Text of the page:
Iranian security forces are put on high alert on Sunday to prevent anticipated unrest in the wake of a government's decision to cut gasoline subsidies, raising prices four-fold in the coming days.
The most politically sensitive part of President Mahmoud Ahmadinejad's subsidy cuts plan takes effect on Saturday, state television announced.
Iranians have been expecting a big rise in the price of gasoline for the past three months as the government starts to phase out the $100 billion spent annually to hold down prices of essentials such as fuel and food.
People rioted when the government started rationing subsidized petrol in 2007, and some analysts say big price hikes could reignite unrest that flared after Ahmadinejad's disputed re-election last year.
Gasoline subsidies have allowed Iranians -- who see cheap fuel in the oil-rich country as a birthright -- to fuel their cars for just 1,000 rials (about 10 U.S. cents) per liter for the first 60 liters they buy per month.
The price hike will push that up to 4,000 rials, and beyond the 60-litre ration the price will be 7,000 rials, TV announced. Further price rises, on other essential subsidized items, were to be disclosed overnight, it said.
Ahmadinejad said in a live televised interview that the government would seek to soften the price hike.
"So that the plan starts in a good way and with less tension ... we have made extra moves including announcing gasoline (at the fully subsidized price) for one extra month," he said.
That softener will mean Iranians can buy 50 liters of fuel at the old 1,000 rial price next month, before having to pay the new price, according to the television announcement.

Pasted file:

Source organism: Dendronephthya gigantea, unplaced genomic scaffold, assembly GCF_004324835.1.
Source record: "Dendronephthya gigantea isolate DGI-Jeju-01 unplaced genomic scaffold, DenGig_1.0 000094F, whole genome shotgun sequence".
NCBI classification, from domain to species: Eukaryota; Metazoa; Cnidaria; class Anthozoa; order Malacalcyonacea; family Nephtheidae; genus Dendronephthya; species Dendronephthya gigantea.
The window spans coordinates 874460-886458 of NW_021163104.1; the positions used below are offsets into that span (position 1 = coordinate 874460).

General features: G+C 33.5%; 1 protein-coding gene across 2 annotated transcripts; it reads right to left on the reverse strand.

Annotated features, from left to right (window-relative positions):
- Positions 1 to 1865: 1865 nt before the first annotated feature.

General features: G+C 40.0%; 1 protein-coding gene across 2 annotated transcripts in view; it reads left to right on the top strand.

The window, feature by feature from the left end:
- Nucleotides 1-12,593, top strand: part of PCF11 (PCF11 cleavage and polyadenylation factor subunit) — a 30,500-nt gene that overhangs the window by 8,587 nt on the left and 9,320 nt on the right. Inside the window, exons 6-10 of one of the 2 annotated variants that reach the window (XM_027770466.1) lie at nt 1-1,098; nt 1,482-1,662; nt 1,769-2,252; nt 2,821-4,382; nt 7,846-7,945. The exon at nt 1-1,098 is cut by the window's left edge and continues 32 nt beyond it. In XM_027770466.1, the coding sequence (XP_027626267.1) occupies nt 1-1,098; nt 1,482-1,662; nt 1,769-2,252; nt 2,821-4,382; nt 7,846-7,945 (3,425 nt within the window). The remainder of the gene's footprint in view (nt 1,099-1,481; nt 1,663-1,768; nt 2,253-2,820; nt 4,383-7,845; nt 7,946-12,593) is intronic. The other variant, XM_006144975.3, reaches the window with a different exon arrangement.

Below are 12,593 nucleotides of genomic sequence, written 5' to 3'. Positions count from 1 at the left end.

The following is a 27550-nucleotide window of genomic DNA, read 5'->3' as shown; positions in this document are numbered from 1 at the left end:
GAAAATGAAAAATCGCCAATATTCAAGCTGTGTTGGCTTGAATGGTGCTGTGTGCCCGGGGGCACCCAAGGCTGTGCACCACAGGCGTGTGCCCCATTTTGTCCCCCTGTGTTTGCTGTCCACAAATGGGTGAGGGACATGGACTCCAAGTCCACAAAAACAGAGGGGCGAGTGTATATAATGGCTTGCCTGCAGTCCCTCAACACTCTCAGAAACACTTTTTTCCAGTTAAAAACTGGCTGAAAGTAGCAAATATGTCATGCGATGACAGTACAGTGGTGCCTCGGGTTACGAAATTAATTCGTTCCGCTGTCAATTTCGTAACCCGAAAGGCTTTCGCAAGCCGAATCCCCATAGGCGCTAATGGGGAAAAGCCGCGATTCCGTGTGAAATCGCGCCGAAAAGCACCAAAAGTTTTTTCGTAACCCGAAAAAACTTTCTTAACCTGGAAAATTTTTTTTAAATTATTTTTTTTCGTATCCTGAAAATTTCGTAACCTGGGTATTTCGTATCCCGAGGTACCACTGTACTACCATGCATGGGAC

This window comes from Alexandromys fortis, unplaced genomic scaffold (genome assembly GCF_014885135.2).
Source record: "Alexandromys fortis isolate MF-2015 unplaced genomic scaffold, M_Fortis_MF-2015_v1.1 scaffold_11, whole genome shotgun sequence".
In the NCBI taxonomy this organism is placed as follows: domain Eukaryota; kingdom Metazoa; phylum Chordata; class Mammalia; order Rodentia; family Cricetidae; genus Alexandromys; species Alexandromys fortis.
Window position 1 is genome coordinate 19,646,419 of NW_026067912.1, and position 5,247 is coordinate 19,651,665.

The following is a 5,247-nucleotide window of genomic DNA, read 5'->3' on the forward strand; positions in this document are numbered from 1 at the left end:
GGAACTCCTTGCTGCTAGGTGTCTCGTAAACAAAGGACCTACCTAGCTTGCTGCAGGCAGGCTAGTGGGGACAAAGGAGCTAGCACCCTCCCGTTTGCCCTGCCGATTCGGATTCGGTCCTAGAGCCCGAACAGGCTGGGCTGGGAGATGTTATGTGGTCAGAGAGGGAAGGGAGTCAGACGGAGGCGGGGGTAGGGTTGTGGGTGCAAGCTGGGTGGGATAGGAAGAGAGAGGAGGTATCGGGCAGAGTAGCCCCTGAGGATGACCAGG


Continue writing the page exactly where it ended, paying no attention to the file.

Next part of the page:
Iranian politicians have discussed cutting subsidies for years to stem wasteful consumption of valuable resources, but Ahmadinejad has finally pushed the measure through at a time when Iran is under increasing pressure from sanctions imposed by countries concerned about its nuclear program.
Ahmadinejad has said the plan will be a boost to the economy and that direct payments to poorer families, due to start being paid from Sunday, would make it painless.
"This is the country's greatest economic overhaul and also the most popular," he said.
Consumers and many politicians fear subsidy cuts could cause inflation to soar from the official rate of around 10 percent, something that could increase dissatisfaction with Ahmadinejad's government.
One member of parliament, Dariush Qanbari, said direct cash payments would not make up for price hikes.
"Based on what economy experts have said, the country's inflation rate will increase by 20 to 70 percent in the coming year, and the government's compensation policy should be such that the weaker segments of society can meet their basic needs," Qanbari told the semi-official ILNA news agency this month.
The total amount of fully subsidized fuel sold in Iran will be cut to 39 million liters per day from 45 million liters, Mohammad Royanian, head of Iran's Transportation and Fuel Management Office, was quoted as saying by news agencies earlier on Saturday.
Iranians consume some 61 million liters per day, according to the Oil Ministry.
Sanctions have targeted a vulnerability caused by Iran's lack of refining capacity, which means the world's fifth-largest oil exporter has until recently had to import up to 40 percent of its gasoline needs.
U.S. sanctions punish companies that sell gasoline to Iran and European Union measures ban the sale of equipment that can be used in Iran's refining sector.
Officials announced in September that an emergency plan to refine gasoline in petrochemicals plants now meant Iran no longer needed to import the fuel. Iranians fear the home-made fuel is of lower quality and has contributed to a big increase in pollution, something the government denies.